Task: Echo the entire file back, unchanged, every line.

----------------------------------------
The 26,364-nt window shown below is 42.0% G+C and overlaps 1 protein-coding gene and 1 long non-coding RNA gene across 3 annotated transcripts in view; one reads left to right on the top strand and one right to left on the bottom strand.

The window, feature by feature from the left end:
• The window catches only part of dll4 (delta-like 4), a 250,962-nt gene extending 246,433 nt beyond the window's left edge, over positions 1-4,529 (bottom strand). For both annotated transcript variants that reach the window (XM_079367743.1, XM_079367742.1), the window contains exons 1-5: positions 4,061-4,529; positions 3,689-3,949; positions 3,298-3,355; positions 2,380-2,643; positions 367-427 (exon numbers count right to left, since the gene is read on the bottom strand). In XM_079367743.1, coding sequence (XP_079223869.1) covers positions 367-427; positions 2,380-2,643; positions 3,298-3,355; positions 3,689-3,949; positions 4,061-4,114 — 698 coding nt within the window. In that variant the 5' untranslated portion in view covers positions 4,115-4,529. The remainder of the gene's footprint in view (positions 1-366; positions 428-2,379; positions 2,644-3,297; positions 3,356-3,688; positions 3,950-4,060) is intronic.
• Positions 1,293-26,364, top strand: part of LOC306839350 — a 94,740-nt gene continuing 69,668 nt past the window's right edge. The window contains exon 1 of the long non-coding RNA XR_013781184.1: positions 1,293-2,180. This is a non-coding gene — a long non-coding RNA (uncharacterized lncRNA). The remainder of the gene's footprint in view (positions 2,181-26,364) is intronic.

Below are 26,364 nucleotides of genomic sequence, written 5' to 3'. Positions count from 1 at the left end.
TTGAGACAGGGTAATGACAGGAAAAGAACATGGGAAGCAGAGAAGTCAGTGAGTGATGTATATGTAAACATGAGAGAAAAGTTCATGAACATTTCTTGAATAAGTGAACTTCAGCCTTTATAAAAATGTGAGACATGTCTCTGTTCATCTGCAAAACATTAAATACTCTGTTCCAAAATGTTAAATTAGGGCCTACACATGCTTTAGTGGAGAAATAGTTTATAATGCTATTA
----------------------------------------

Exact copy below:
The 26,364-nt window shown below is 42.0% G+C and overlaps 1 protein-coding gene and 1 long non-coding RNA gene across 3 annotated transcripts in view; one reads left to right on the top strand and one right to left on the bottom strand.

The window, feature by feature from the left end:
• The window catches only part of dll4 (delta-like 4), a 250,962-nt gene extending 246,433 nt beyond the window's left edge, over positions 1-4,529 (bottom strand). For both annotated transcript variants that reach the window (XM_079367743.1, XM_079367742.1), the window contains exons 1-5: positions 4,061-4,529; positions 3,689-3,949; positions 3,298-3,355; positions 2,380-2,643; positions 367-427 (exon numbers count right to left, since the gene is read on the bottom strand). In XM_079367743.1, coding sequence (XP_079223869.1) covers positions 367-427; positions 2,380-2,643; positions 3,298-3,355; positions 3,689-3,949; positions 4,061-4,114 — 698 coding nt within the window. In that variant the 5' untranslated portion in view covers positions 4,115-4,529. The remainder of the gene's footprint in view (positions 1-366; positions 428-2,379; positions 2,644-3,297; positions 3,356-3,688; positions 3,950-4,060) is intronic.
• Positions 1,293-26,364, top strand: part of LOC306839350 — a 94,740-nt gene continuing 69,668 nt past the window's right edge. The window contains exon 1 of the long non-coding RNA XR_013781184.1: positions 1,293-2,180. This is a non-coding gene — a long non-coding RNA (uncharacterized lncRNA). The remainder of the gene's footprint in view (positions 2,181-26,364) is intronic.

Below are 26,364 nucleotides of genomic sequence, written 5' to 3'. Positions count from 1 at the left end.
TTGAGACAGGGTAATGACAGGAAAAGAACATGGGAAGCAGAGAAGTCAGTGAGTGATGTATATGTAAACATGAGAGAAAAGTTCATGAACATTTCTTGAATAAGTGAACTTCAGCCTTTATAAAAATGTGAGACATGTCTCTGTTCATCTGCAAAACATTAAATACTCTGTTCCAAAATGTTAAATTAGGGCCTACACATGCTTTAGTGGAGAAATAGTTTATAATGCTATTA